— Along with that new car smell, potential auto buyers may smell something else when they walk in the showroom these days: fear in the air.
With Toyota reeling from a series of recalls and other brands desperate to gain market share after a disastrous year for sales, savvy shoppers could discover new bargaining power.
A.J. Perisho sensed the desperation recently as he trolled lots for a new ride near his home in Davenport, Iowa.
Perisho ultimately got what he called "a really good deal" on a 2009 Hummer H3, but said he was was stunned by the ultra-pushy tactics he encountered in the process.
One Iowa dealer tried to squeeze Perisho by claiming, “We need to have this done before noon,” while another lugged out the ancient pitch: “If I show you a way, will you buy this car today?”
“It is just brutal,” said Perisho, who said his job as head of a sales management training firm makes him aware of sales games and gimmicks. Auto retailers, he concluded, “are trying to shove stuff down our throats even faster, and they care less about the consumer.”
Auto salesmen have always been known as a pushy bunch, but industry analysts agree there is a sense of blood in the water after a month that has seen Toyota halt sales of many of its most popular models, shifting market share to General Motors and Ford, among others.
“We definitely concur with that sense of desperation,” said James Bell, executive market analyst for Kelley Blue Book, the Irvine, Calif., vehicle valuation company. “But I see it in a positive way [for consumers]. I hate to pick on Toyota because they’re caught in a one-two punch of the market being down and having to rebuild their brand. But all the brands are having to act more responsibly in catering to consumer needs.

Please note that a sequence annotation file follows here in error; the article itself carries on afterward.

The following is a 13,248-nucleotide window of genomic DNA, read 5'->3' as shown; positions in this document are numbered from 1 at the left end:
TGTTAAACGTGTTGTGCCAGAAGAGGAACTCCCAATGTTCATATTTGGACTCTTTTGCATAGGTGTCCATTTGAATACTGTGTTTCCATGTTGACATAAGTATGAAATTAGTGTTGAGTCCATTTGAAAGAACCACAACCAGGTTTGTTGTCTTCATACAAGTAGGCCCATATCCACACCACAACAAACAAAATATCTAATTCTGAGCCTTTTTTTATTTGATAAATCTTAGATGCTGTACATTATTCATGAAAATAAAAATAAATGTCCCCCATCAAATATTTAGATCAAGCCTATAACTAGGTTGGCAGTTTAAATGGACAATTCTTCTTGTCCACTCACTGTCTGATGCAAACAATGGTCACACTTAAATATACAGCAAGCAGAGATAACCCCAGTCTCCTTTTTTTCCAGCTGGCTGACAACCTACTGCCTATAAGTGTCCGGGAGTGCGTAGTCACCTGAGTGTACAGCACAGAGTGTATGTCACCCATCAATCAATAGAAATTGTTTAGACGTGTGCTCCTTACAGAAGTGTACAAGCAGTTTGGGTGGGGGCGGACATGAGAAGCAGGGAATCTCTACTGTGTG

“When [customers] tell dealers, ‘Well, I guess this isn’t going to work out’ and start to stand up, there is now more resistance [from dealers] to their leaving,” Bell added. “Salespeople are saying, ‘What can we do? What can we do?’ Whereas when you used to press them hard for a deal, they’d let you walk because they figured somebody else was strolling right in behind you.”
Toyota’s problems grew this week the world's biggest carmaker announced a global recall of 437,000 hybrid vehicles — including its flagship Prius model — to fix braking problems. A brand once identified with dependable cars, trucks and SUVs now has recalled more than 8.5 million defective vehicles since October. Providing yet another opening for U.S. makers, Toyota's Japanese rival Honda recalled 950,000 vehicles this week for airbag problems.
Many Toyota lots are stuck with a glut of stock as the value of their vehicles drops. According to Kelley Blue Book, bargain hunters seeking a 2010 Prius can now negotiate down to near the dealer invoice price, about $1,500 less than the suggested retail price. Used Toyotas could depreciate 4 to 5 percent on average by the time the recall issue subsides, Kelley projects.
Meanwhile, if you’re looking to trade in a model that competes directly with one of Toyota’s recalled brands — like the Honda Accord or Chevrolet Malibu vs. the Toyota Camry, or the Honda Civic or Chevy Cobalt vs. the Toyota Corolla — your vehicle has likely gained value, Kelley projects.
Toyota’s troubles have, in effect, revved the bargaining power of many car buyers, Bell contends.